In Singapore court proceedings, the usual course is to award a successful litigant party-and-party costs on a standard basis. Exceptional circumstances are required to justify a departure from the usual course.

In BTN v BTP [2021] SGHC 38, the Singapore High Court confirmed that an unsuccessful application to set aside an arbitral award or to resist enforcement of the same is not, in and of itself, an exceptional circumstance in which indemnity costs may be ordered by the Singapore Court.

The plaintiffs made an unsuccessful application to set aside a partial arbitral award. In their submissions on costs, the defendants argued that the plaintiffs had put them to considerable costs to fend off “unmeritorious proceedings” that ought to not have been brought in the first place  ̶  bearing in mind that the parties had agreed to resolve their disputes in arbitration and to honor any award made in the arbitration. The defendants relied on this to argue that they should be entitled to costs on an indemnity basis.

In its decision, the Singapore High Court reiterated that the discretion to award indemnity costs is a judicial one and should only be made in exceptional circumstances. The court also found that an unsuccessful application of this nature is not an exceptional circumstance warranting a departure from the usual course of awarding costs on a standard basis.

Having considered the position under Hong Kong and Singapore law, the court made the following findings:

  • An unmeritorious application is not necessarily an unarguable case that hints of bad faith justifying an award for indemnity costs.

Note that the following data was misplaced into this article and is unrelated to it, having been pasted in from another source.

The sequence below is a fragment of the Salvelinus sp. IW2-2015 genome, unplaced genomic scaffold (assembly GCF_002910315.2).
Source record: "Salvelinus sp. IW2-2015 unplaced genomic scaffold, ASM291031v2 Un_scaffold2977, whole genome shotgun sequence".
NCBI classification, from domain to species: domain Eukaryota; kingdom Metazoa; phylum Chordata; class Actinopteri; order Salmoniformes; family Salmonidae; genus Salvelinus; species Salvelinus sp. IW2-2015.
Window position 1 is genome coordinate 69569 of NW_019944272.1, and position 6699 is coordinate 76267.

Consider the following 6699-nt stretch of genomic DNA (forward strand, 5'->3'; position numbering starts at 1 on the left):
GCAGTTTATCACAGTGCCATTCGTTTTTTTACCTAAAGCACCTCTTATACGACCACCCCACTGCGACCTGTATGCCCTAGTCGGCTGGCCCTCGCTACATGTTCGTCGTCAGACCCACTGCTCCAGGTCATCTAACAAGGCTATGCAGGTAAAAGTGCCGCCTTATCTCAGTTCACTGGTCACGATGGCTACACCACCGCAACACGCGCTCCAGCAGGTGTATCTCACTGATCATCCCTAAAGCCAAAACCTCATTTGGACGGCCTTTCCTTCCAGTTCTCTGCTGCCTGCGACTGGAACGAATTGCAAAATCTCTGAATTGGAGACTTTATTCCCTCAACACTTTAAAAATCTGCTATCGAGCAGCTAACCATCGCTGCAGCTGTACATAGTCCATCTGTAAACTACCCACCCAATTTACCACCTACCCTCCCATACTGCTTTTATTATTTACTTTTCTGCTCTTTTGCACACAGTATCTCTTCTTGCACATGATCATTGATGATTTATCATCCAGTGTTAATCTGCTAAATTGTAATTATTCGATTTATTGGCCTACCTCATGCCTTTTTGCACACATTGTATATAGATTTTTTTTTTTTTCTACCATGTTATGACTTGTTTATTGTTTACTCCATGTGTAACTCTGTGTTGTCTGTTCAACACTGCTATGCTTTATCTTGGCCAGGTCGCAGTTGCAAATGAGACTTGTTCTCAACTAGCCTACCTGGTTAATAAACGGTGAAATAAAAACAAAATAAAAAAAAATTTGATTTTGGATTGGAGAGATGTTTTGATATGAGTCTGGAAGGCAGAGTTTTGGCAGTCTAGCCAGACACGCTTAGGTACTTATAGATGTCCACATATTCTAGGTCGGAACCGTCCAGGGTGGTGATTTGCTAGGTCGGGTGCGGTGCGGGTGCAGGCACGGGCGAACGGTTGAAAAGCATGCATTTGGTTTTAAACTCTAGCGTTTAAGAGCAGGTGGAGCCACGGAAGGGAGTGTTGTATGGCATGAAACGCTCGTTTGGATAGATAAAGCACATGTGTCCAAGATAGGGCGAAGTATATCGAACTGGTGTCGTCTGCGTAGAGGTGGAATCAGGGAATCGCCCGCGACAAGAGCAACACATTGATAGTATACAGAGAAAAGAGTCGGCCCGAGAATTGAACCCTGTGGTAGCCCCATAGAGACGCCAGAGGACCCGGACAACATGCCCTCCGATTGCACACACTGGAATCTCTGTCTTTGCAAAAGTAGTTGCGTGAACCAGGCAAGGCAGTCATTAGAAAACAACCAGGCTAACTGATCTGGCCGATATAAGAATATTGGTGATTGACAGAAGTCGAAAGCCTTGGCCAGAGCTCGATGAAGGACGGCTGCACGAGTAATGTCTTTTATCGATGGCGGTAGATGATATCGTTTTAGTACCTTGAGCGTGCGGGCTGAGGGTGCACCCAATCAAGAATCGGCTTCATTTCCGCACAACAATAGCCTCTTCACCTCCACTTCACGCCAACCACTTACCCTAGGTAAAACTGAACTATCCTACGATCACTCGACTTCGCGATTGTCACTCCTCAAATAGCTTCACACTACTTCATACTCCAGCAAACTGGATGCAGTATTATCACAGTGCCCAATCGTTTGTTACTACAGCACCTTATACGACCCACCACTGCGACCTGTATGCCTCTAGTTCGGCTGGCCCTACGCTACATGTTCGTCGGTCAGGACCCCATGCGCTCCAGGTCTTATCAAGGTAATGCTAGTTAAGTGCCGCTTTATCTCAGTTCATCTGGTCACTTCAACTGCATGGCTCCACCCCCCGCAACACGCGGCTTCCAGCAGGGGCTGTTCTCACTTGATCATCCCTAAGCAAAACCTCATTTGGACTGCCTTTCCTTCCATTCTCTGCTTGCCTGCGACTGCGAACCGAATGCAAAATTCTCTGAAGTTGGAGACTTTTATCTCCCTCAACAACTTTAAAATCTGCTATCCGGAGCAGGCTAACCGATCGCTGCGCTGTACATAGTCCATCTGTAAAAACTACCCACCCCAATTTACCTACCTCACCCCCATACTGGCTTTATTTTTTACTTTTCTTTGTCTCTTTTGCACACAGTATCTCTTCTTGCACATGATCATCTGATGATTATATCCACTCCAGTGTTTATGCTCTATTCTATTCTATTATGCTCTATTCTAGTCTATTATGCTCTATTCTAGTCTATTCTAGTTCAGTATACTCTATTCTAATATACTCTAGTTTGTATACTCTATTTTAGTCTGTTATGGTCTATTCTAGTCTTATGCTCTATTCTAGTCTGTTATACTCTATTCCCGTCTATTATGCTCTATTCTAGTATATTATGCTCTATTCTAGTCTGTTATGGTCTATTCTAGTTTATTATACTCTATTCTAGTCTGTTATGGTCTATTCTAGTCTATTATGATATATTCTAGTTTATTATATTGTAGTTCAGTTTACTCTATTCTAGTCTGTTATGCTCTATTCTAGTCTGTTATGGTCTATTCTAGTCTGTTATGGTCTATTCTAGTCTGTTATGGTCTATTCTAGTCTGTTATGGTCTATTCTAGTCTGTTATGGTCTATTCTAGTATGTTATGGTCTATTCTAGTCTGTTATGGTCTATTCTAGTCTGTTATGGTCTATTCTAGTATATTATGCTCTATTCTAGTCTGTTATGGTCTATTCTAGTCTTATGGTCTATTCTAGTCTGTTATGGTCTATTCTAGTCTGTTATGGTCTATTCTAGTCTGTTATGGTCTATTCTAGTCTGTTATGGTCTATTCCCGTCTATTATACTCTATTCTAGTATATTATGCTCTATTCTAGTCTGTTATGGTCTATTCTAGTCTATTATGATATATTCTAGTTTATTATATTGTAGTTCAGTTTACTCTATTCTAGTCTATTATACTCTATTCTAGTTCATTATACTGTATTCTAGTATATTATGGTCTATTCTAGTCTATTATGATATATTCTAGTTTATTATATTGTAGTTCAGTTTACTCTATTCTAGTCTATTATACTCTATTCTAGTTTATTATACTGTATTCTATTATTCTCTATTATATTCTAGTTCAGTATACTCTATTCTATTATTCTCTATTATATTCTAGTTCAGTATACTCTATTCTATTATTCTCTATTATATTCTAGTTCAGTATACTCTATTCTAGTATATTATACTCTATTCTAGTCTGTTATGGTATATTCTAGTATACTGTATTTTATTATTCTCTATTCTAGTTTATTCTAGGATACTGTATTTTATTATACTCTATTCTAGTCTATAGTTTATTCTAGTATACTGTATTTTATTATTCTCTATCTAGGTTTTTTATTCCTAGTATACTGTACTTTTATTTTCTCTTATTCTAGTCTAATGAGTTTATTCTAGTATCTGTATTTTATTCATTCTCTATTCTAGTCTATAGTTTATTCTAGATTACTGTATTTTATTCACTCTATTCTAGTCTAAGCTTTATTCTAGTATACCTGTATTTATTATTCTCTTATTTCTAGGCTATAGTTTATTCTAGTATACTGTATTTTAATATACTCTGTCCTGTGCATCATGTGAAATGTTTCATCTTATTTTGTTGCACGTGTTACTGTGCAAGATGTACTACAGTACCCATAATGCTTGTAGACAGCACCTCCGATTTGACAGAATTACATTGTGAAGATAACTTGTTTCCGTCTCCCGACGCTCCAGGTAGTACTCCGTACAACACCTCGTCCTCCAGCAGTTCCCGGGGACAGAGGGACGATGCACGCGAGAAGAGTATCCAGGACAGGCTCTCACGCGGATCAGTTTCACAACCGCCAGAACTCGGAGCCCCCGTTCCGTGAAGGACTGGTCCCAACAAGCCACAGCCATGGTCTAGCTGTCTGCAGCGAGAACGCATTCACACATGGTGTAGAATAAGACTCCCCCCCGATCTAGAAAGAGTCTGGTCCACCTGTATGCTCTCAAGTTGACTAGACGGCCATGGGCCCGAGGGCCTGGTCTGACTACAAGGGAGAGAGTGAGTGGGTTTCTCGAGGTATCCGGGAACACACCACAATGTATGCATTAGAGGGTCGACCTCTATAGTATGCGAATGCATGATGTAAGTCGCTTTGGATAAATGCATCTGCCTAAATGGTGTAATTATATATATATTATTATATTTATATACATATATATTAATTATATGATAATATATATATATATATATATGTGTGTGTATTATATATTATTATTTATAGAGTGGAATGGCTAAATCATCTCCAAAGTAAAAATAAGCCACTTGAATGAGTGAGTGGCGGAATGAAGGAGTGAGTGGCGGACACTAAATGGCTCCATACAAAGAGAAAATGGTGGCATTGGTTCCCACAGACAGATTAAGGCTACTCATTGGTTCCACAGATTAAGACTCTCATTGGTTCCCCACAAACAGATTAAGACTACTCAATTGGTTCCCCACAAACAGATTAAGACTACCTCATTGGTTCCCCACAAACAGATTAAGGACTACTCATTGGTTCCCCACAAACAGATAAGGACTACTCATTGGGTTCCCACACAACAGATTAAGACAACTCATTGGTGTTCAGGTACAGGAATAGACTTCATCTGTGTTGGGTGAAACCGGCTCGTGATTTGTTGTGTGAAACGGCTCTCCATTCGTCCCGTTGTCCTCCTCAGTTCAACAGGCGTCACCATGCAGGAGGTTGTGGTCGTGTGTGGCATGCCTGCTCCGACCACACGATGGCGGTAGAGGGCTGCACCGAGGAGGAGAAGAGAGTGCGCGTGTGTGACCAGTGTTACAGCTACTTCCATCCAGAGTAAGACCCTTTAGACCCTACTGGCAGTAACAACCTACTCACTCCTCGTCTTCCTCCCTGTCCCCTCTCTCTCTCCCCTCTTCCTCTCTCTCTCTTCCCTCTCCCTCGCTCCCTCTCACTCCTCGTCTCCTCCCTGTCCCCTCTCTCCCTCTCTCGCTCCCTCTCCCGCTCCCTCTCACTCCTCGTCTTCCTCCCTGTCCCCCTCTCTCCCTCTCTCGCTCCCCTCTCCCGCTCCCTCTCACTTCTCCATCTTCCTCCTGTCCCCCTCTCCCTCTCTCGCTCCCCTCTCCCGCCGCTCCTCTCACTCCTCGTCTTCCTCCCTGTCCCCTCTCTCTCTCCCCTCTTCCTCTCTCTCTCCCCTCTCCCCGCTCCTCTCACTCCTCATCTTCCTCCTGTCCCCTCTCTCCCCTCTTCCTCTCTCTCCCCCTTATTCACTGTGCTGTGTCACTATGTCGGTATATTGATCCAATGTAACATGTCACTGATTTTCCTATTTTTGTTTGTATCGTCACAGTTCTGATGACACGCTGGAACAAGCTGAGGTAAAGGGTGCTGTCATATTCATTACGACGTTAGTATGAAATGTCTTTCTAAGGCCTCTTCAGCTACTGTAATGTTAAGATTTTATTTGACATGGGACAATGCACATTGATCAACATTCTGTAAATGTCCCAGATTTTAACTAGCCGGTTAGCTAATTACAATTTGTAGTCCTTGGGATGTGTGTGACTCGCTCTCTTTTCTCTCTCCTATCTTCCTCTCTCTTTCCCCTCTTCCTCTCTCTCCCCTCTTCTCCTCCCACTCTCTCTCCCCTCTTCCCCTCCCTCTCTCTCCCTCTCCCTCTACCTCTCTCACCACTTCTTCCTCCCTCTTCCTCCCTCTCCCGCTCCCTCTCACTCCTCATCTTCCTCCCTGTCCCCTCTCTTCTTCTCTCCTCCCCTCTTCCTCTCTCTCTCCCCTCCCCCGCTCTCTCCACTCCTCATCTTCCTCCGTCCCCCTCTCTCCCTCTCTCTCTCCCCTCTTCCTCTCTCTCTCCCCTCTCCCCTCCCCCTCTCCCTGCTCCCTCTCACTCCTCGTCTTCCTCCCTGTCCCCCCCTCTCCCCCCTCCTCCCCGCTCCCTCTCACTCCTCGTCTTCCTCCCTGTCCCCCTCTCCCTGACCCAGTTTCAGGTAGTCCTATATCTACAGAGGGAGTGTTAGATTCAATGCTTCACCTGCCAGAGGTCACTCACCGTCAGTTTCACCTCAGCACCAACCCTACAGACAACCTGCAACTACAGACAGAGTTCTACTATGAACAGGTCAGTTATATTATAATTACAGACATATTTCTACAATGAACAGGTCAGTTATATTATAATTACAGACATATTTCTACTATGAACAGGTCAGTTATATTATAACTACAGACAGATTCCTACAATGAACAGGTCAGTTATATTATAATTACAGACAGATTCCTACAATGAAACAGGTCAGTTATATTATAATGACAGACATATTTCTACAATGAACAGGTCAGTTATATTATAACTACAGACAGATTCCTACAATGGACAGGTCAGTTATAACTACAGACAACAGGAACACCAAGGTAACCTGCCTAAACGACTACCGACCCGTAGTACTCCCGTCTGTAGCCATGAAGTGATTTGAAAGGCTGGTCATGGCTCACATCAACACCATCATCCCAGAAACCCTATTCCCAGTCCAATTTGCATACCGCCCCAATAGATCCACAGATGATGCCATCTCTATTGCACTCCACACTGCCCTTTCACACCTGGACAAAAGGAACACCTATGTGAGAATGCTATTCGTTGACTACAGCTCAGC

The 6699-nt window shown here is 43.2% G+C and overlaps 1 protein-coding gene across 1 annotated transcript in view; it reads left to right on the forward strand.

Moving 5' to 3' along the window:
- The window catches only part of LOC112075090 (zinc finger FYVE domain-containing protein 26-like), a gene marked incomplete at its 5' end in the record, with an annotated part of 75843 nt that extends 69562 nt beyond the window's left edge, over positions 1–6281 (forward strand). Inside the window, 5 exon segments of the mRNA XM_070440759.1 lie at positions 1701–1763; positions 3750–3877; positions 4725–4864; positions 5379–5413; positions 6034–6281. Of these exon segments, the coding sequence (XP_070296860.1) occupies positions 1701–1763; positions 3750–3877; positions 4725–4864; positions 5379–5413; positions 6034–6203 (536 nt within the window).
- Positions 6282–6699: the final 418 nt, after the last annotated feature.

• Although the plaintiffs’ application had turned out to be unmeritorious, the plaintiffs had conducted their case in an economical way without undue prolongation of the hearings or submissions.
  • The court noted that in contrast, the defendants’ conduct (for example, instructing senior counsel at the last minute) warranted scrutiny as it: (i) demonstrated that the defendants thought that there was merit in the plaintiffs’ application; and (ii) invariably extended the hearing.

In the course of its decision, the court also restated the following categories of conduct that may provide good reason to order indemnity costs:

  • where the action is brought in bad faith, as a means of oppression or for other improper purposes
  • where the action is speculative, hypothetical or clearly without basis
  • where a party’s conduct in the course of proceedings is dishonest, abusive or improper
  • where the action amounts to wasteful or duplicative litigation or is otherwise an abuse of process

This case highlights a key distinction between the procedural laws of Singapore and Hong Kong when it comes to unsuccessful set-aside applications related to arbitral proceedings. The defendants had sought to rely upon the default rule under Hong Kong law, pursuant to which indemnity costs will be granted when an arbitral award is unsuccessfully challenged in court, unless special circumstances can be shown. The court in BTN v BTP refused to follow the default position in Hong Kong, noting that the Hong Kong position contradicts the costs principles prescribed by the Singapore Rules of Court.

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